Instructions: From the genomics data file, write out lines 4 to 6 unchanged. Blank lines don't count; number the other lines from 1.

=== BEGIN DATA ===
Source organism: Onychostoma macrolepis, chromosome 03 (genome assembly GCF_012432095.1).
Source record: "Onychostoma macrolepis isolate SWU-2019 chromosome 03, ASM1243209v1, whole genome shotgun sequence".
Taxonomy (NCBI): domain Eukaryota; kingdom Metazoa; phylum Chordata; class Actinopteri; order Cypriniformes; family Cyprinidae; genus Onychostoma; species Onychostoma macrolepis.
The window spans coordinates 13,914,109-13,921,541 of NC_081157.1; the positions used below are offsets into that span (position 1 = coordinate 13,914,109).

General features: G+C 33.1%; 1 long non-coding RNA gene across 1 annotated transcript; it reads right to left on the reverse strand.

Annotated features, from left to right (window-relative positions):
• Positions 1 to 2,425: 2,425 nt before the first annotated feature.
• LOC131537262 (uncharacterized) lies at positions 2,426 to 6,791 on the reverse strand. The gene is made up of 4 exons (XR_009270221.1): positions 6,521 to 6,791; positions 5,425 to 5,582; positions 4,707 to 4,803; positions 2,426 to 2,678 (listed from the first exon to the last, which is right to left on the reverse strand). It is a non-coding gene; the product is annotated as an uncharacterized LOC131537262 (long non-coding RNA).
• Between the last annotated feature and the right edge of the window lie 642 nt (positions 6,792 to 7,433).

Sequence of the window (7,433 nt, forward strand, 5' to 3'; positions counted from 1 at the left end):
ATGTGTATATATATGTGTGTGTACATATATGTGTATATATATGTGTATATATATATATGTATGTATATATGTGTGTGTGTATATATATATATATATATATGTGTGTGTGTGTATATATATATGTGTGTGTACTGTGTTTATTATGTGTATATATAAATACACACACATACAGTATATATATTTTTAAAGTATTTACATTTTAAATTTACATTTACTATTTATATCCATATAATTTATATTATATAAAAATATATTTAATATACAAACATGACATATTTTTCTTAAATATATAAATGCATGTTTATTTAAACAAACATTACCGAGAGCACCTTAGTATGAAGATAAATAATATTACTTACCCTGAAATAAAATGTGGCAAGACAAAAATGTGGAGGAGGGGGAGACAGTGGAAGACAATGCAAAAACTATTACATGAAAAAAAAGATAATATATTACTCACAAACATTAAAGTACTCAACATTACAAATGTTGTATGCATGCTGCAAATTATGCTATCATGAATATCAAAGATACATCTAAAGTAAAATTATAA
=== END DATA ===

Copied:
The window spans coordinates 13,914,109-13,921,541 of NC_081157.1; the positions used below are offsets into that span (position 1 = coordinate 13,914,109).

General features: G+C 33.1%; 1 long non-coding RNA gene across 1 annotated transcript; it reads right to left on the reverse strand.

Annotated features, from left to right (window-relative positions):